Conclusion: Journalistic Quality

Right after the election, this chart popped up in everyone’s newsfeeds:


What a great chart! I disagree on some of the specifics, like that Fox should be further right, NPR higher, BBC higher, and New York Times just a tad further left.

Here’s another chart:


We could tinker with the chart by moving the outlets around in each direction, but the main point is the still same. There are two axes: the usual left/right axis, and then a vertical axis for Journalistic Quality.

This essay provides a practical guide to moving vertically on the chart, to higher Journalistic Quality. Notice that this axis is independent of the left/right one; there are high quality sources on both sides of the aisle. Are you an extreme conservative? Aim for higher quality sources. Are you an extreme progressive? Do the same. Are you a radical centrist without a home in either party? This essay has given advice even to you, my independent friend, since anybody of any political persuasion can move vertically on the chart.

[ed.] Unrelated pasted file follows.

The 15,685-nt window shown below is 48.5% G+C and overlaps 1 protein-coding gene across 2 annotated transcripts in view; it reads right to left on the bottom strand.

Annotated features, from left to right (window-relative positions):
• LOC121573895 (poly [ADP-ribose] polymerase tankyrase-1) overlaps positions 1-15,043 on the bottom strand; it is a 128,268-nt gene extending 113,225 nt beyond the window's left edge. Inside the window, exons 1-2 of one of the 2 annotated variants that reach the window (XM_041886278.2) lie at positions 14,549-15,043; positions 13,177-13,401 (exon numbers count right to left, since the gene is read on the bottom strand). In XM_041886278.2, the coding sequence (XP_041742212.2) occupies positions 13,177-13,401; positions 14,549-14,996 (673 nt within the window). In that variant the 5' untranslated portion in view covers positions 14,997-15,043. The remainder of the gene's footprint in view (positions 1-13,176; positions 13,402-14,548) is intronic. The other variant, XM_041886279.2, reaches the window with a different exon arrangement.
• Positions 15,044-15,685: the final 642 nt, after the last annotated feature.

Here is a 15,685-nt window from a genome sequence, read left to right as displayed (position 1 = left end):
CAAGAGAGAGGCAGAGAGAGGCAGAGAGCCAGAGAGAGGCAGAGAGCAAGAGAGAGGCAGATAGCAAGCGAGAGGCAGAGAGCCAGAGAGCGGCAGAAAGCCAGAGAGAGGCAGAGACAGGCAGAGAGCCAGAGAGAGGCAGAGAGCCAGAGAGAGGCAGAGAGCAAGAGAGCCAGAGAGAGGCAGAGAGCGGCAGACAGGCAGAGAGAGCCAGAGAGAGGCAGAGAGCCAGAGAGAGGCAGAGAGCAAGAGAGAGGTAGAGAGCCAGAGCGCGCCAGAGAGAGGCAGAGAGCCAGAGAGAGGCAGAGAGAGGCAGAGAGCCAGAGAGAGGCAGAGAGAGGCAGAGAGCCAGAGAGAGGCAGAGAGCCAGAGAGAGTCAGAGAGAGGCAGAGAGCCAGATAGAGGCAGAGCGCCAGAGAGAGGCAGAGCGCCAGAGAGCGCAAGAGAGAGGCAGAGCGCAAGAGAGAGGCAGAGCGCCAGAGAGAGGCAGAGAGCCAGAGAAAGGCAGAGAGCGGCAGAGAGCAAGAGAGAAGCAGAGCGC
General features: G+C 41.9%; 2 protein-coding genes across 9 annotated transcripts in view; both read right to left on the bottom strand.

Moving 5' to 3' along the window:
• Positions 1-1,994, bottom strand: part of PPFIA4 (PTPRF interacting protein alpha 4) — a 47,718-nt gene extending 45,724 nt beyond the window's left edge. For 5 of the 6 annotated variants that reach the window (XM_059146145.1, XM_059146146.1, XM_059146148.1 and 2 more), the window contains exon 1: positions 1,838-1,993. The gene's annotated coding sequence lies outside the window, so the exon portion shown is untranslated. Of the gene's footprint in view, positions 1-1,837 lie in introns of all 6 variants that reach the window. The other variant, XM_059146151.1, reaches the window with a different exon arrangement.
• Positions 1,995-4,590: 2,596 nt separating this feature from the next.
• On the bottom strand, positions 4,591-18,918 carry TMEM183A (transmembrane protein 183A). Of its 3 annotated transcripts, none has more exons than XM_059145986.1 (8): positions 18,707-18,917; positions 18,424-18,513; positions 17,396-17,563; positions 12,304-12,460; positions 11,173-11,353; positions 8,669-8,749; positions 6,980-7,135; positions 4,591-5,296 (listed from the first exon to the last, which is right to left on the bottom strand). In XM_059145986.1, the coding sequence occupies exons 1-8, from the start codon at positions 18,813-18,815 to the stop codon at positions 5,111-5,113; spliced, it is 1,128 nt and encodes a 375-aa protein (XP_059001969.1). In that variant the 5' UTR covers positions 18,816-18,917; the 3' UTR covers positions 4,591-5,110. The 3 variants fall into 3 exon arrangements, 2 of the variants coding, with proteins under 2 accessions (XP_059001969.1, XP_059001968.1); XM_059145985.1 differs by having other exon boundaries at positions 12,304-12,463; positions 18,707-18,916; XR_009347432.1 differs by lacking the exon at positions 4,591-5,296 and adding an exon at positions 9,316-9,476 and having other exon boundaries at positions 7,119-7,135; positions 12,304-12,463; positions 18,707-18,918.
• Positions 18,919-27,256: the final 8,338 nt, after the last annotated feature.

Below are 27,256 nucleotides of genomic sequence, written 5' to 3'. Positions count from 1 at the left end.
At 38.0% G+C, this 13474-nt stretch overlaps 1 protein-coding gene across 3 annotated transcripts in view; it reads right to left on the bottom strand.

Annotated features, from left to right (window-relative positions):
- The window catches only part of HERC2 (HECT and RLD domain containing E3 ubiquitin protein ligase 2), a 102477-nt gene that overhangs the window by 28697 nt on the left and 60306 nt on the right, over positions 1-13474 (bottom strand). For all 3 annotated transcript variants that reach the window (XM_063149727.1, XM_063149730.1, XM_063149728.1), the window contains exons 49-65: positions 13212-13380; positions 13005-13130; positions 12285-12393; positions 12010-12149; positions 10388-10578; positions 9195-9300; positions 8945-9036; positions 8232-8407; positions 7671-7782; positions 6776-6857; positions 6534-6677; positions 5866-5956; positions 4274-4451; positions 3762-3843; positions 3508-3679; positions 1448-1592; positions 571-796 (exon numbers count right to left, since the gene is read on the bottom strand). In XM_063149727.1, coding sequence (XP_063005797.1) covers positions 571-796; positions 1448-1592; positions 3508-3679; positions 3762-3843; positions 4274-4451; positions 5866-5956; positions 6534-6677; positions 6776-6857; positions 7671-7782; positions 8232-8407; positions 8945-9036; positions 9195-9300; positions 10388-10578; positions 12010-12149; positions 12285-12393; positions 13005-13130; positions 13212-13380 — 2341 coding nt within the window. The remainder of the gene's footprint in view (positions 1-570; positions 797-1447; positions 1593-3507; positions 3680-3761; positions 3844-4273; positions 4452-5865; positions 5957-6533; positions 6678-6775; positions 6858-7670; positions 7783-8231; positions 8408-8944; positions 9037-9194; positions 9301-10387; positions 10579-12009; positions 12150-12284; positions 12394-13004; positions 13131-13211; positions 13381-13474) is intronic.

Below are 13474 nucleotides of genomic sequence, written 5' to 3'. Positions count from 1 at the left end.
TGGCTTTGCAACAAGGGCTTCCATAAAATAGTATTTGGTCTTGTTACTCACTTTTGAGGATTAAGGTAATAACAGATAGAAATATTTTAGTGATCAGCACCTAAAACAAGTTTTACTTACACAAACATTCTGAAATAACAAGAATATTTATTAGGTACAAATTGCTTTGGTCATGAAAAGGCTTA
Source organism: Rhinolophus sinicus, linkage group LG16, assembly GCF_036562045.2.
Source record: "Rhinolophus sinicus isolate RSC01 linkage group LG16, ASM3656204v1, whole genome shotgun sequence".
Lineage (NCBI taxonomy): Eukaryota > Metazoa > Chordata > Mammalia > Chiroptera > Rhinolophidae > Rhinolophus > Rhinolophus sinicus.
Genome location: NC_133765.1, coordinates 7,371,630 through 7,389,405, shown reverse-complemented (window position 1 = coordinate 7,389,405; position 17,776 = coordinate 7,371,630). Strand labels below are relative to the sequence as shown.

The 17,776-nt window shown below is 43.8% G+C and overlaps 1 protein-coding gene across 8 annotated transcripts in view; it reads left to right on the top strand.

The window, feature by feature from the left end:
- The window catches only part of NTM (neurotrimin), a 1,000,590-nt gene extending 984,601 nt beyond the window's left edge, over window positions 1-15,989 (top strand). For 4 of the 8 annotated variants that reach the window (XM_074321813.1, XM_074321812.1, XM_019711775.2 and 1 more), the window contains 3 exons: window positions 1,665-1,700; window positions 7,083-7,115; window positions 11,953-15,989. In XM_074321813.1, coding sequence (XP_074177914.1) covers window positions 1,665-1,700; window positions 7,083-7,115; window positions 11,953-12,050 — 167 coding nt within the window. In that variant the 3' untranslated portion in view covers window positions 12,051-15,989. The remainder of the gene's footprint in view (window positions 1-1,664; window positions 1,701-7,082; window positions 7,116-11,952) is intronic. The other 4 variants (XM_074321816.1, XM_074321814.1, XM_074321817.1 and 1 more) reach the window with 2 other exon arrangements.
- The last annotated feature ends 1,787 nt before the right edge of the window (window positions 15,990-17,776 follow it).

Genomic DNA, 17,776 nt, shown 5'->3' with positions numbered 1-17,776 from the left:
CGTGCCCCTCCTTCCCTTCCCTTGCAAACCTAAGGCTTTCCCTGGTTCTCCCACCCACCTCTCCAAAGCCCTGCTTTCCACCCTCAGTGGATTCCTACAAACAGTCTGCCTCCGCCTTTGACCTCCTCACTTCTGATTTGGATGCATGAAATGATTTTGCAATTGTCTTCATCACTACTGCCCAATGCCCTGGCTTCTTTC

So, dip into the other side. Explore higher quality sources on your own side. Spend time gathering a large amount of information, and double-if-not-triple-check that it is true. Look at the technical specifics, the ground-level facts, but don’t forget to zoom out every now and again to see the big picture. In it all, do not try to be right; try to find the truth.

[revised May 15, 2017]